The Tor Project is joining forces with security researchers in efforts to boost its browser security and protect users from hacking attempts made by government agencies like the FBI. A new paper published by researchers from the University of California, Irvine, is testing a new technique called Selfrando, which is aimed at deterring de-anonymising of Tor.
The researchers describe Selfrando as "an enhanced and practical load-time randomisation technique for the Tor Browser that defends against exploits, such as the one FBI allegedly used against Tor users", adding that it "can thwart most real-world exploits".
"The Tor Project decided to include our solution in the hardened releases of the Tor Browser, which is currently undergoing field testing. Our solution significantly improves security over standard address space layout randomisation (ASLR) techniques currently used by Firefox and other mainstream browsers," the paper highlighted.
The Tor Network was established as an anonymous communication platform, which has since been used by millions, including journalists and activists across the globe. However, given the nature and allure of such anonymity, cybercriminals have also capitalised on Tor to conduct criminal activities. The FBI has targeted Tor in the past in efforts to crack is anonymous system to capture criminals hiding in the dark web. The agency has used Tor exploits in cases like the Playpen child pornography case as well as the Silkroad dark web marketplace case, to unmask cybercriminals.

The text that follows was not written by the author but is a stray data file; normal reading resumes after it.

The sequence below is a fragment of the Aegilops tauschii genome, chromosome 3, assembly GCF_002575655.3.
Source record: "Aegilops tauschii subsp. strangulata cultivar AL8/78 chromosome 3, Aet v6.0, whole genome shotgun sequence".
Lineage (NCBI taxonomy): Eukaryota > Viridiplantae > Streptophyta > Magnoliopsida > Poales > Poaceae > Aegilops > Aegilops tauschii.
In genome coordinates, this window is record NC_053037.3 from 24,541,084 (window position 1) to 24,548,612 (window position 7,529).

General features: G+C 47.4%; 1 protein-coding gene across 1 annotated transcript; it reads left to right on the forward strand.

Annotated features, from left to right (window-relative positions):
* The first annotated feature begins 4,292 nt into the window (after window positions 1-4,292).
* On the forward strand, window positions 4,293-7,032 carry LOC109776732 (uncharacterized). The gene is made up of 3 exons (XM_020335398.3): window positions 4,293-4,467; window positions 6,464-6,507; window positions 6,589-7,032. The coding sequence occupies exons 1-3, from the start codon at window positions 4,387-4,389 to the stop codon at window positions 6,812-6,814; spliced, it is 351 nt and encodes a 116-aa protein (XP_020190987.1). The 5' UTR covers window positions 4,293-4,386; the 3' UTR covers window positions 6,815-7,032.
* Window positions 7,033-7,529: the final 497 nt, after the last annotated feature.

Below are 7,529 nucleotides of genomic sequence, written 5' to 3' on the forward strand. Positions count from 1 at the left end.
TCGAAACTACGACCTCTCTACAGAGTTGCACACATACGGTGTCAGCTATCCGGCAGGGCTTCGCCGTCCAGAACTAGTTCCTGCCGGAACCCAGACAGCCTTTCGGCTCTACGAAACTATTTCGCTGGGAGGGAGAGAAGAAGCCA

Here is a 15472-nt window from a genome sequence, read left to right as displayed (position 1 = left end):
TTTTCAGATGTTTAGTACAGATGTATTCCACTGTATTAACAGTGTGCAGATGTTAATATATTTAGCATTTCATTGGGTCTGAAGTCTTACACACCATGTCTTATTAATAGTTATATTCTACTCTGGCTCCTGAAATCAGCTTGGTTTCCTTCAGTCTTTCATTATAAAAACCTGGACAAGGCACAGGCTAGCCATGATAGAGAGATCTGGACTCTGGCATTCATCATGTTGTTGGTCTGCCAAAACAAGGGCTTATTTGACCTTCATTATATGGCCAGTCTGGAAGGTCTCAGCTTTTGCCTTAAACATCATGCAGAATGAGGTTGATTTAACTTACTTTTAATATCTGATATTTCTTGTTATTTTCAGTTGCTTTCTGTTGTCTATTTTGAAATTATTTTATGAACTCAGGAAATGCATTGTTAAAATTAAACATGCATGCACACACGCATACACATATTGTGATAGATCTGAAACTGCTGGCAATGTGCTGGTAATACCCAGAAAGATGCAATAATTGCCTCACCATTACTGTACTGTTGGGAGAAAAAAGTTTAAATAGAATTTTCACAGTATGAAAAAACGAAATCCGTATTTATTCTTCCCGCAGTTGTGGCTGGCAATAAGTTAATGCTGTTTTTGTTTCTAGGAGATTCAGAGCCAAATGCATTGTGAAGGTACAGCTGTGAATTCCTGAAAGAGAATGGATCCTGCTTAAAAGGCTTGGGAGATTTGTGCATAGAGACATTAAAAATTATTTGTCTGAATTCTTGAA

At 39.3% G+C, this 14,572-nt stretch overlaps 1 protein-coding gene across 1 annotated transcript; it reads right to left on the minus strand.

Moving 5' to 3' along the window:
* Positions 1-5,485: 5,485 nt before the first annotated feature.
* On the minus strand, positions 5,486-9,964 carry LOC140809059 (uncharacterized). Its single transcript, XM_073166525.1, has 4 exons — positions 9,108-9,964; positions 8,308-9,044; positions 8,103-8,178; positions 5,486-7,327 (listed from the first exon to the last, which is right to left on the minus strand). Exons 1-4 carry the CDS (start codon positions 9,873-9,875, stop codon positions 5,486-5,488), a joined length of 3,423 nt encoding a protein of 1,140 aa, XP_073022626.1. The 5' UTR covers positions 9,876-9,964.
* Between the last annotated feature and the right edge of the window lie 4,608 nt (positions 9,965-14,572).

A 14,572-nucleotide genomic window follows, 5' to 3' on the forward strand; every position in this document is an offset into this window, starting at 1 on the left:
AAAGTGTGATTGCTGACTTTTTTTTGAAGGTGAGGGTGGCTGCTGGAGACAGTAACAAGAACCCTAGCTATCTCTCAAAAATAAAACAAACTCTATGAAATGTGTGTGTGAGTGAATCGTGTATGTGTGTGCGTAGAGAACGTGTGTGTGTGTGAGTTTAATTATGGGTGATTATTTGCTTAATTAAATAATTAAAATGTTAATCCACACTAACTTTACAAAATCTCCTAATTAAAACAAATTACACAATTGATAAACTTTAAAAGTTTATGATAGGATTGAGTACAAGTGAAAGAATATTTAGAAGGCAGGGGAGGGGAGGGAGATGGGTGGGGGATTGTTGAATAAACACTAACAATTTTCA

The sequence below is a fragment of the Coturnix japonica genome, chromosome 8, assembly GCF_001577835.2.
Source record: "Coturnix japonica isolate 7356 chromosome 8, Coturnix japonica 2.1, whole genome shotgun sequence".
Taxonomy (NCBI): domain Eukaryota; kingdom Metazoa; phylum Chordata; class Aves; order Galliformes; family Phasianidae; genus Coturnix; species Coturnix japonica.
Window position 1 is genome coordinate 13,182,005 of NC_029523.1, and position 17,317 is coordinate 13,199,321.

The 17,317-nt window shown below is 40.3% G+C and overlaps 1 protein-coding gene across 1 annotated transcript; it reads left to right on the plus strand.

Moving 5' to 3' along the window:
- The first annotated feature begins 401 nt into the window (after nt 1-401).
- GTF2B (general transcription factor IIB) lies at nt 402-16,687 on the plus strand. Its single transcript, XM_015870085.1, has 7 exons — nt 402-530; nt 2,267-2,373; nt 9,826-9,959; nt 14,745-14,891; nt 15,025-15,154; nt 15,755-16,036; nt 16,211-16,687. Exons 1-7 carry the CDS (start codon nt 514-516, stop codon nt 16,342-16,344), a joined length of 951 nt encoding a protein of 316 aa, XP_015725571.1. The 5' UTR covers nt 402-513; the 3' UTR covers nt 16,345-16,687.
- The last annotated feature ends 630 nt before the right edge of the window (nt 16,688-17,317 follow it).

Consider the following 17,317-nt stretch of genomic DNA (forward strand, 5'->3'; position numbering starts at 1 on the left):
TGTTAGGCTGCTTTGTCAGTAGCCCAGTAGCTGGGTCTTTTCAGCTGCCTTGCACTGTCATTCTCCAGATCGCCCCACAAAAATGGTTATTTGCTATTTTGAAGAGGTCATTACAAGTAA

Although the FBI justifies its hacking of Tor by unmasking and capturing criminals, it is uncertain if the agency is also utilising the Tor exploits for other purposes. The FBI's firm refusal in sharing information on how and why it uses such exploits has put privacy activists as well as the Tor Project itself on the defence, leading to the network now boosting browser security against such government spying and hacking.
Explaining the advantages of Selfrando, the researchers said the tool requires no changes to be made to build tools or processes, adding that using Selfrando is "as easy as adding a new compiler and linker flags to your existing build scripts".
The researchers said "Selfrando reduces the impact of information leakage vulnerabilities and increases entropy relative to ASLR, making Selfrando more effective against guessing attacks", adding that it is compatible with Android and closed-source platforms such as Microsoft Windows.